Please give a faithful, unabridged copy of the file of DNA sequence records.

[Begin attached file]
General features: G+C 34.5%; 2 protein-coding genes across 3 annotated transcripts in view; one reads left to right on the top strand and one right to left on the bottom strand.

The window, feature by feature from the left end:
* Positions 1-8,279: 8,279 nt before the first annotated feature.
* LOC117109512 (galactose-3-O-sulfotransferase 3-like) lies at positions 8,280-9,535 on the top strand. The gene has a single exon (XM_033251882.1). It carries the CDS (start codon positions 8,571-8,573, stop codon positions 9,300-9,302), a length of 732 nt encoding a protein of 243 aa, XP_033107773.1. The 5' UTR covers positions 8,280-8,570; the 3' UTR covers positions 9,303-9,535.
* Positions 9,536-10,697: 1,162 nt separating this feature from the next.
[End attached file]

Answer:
General features: G+C 34.5%; 2 protein-coding genes across 3 annotated transcripts in view; one reads left to right on the top strand and one right to left on the bottom strand.

The window, feature by feature from the left end:
* Positions 1-8,279: 8,279 nt before the first annotated feature.
* LOC117109512 (galactose-3-O-sulfotransferase 3-like) lies at positions 8,280-9,535 on the top strand. The gene has a single exon (XM_033251882.1). It carries the CDS (start codon positions 8,571-8,573, stop codon positions 9,300-9,302), a length of 732 nt encoding a protein of 243 aa, XP_033107773.1. The 5' UTR covers positions 8,280-8,570; the 3' UTR covers positions 9,303-9,535.
* Positions 9,536-10,697: 1,162 nt separating this feature from the next.